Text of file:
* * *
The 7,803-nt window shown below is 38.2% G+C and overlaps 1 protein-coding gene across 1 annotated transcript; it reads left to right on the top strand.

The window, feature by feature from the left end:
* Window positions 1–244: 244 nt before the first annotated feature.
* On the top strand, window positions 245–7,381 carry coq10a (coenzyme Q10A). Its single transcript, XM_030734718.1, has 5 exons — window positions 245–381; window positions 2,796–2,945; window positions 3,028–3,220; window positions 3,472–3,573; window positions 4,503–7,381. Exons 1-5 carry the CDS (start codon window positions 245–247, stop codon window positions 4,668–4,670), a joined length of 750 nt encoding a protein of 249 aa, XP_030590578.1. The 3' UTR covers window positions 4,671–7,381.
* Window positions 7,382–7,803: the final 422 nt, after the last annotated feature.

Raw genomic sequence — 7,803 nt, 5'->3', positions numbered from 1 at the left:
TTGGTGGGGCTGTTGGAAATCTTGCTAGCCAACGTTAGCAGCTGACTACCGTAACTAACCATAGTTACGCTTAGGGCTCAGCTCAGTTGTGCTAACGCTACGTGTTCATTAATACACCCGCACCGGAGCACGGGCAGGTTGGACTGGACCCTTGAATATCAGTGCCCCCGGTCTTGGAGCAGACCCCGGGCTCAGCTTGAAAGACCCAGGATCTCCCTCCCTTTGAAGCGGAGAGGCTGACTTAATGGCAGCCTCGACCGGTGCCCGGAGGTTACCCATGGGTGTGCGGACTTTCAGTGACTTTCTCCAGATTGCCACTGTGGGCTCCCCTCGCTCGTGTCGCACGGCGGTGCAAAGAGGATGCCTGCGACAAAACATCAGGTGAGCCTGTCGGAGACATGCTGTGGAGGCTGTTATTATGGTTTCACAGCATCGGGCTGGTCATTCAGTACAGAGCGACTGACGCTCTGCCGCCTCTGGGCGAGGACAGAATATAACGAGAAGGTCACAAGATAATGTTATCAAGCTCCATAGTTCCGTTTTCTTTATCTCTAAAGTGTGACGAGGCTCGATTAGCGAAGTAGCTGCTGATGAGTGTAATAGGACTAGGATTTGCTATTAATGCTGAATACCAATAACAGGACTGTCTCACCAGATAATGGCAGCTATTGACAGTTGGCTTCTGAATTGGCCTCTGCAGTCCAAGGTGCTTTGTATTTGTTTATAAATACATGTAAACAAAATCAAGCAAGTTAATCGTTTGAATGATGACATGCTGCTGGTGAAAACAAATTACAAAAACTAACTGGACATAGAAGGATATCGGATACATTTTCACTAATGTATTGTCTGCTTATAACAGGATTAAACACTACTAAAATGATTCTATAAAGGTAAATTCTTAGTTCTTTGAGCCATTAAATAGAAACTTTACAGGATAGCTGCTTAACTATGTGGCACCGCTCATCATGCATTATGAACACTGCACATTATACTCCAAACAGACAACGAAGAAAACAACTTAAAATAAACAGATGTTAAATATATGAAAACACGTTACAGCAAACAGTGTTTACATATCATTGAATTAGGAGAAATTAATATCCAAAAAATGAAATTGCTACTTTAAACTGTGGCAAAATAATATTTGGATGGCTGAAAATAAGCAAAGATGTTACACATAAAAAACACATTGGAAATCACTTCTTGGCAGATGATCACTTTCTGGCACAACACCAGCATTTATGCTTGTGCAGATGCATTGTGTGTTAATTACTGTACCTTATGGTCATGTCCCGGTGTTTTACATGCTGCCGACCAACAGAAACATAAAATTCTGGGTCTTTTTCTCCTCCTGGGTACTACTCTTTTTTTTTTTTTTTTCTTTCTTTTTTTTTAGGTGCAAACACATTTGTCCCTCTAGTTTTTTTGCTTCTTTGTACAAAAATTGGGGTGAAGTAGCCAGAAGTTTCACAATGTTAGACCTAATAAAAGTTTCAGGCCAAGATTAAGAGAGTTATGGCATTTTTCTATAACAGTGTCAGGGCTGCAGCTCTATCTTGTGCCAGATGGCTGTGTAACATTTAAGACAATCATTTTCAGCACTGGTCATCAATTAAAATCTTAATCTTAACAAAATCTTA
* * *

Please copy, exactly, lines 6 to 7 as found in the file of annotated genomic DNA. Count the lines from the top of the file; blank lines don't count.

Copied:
Raw genomic sequence — 7,803 nt, 5'->3', positions numbered from 1 at the left:
TTGGTGGGGCTGTTGGAAATCTTGCTAGCCAACGTTAGCAGCTGACTACCGTAACTAACCATAGTTACGCTTAGGGCTCAGCTCAGTTGTGCTAACGCTACGTGTTCATTAATACACCCGCACCGGAGCACGGGCAGGTTGGACTGGACCCTTGAATATCAGTGCCCCCGGTCTTGGAGCAGACCCCGGGCTCAGCTTGAAAGACCCAGGATCTCCCTCCCTTTGAAGCGGAGAGGCTGACTTAATGGCAGCCTCGACCGGTGCCCGGAGGTTACCCATGGGTGTGCGGACTTTCAGTGACTTTCTCCAGATTGCCACTGTGGGCTCCCCTCGCTCGTGTCGCACGGCGGTGCAAAGAGGATGCCTGCGACAAAACATCAGGTGAGCCTGTCGGAGACATGCTGTGGAGGCTGTTATTATGGTTTCACAGCATCGGGCTGGTCATTCAGTACAGAGCGACTGACGCTCTGCCGCCTCTGGGCGAGGACAGAATATAACGAGAAGGTCACAAGATAATGTTATCAAGCTCCATAGTTCCGTTTTCTTTATCTCTAAAGTGTGACGAGGCTCGATTAGCGAAGTAGCTGCTGATGAGTGTAATAGGACTAGGATTTGCTATTAATGCTGAATACCAATAACAGGACTGTCTCACCAGATAATGGCAGCTATTGACAGTTGGCTTCTGAATTGGCCTCTGCAGTCCAAGGTGCTTTGTATTTGTTTATAAATACATGTAAACAAAATCAAGCAAGTTAATCGTTTGAATGATGACATGCTGCTGGTGAAAACAAATTACAAAAACTAACTGGACATAGAAGGATATCGGATACATTTTCACTAATGTATTGTCTGCTTATAACAGGATTAAACACTACTAAAATGATTCTATAAAGGTAAATTCTTAGTTCTTTGAGCCATTAAATAGAAACTTTACAGGATAGCTGCTTAACTATGTGGCACCGCTCATCATGCATTATGAACACTGCACATTATACTCCAAACAGACAACGAAGAAAACAACTTAAAATAAACAGATGTTAAATATATGAAAACACGTTACAGCAAACAGTGTTTACATATCATTGAATTAGGAGAAATTAATATCCAAAAAATGAAATTGCTACTTTAAACTGTGGCAAAATAATATTTGGATGGCTGAAAATAAGCAAAGATGTTACACATAAAAAACACATTGGAAATCACTTCTTGGCAGATGATCACTTTCTGGCACAACACCAGCATTTATGCTTGTGCAGATGCATTGTGTGTTAATTACTGTACCTTATGGTCATGTCCCGGTGTTTTACATGCTGCCGACCAACAGAAACATAAAATTCTGGGTCTTTTTCTCCTCCTGGGTACTACTCTTTTTTTTTTTTTTTTCTTTCTTTTTTTTTAGGTGCAAACACATTTGTCCCTCTAGTTTTTTTGCTTCTTTGTACAAAAATTGGGGTGAAGTAGCCAGAAGTTTCACAATGTTAGACCTAATAAAAGTTTCAGGCCAAGATTAAGAGAGTTATGGCATTTTTCTATAACAGTGTCAGGGCTGCAGCTCTATCTTGTGCCAGATGGCTGTGTAACATTTAAGACAATCATTTTCAGCACTGGTCATCAATTAAAATCTTAATCTTAACAAAATCTTA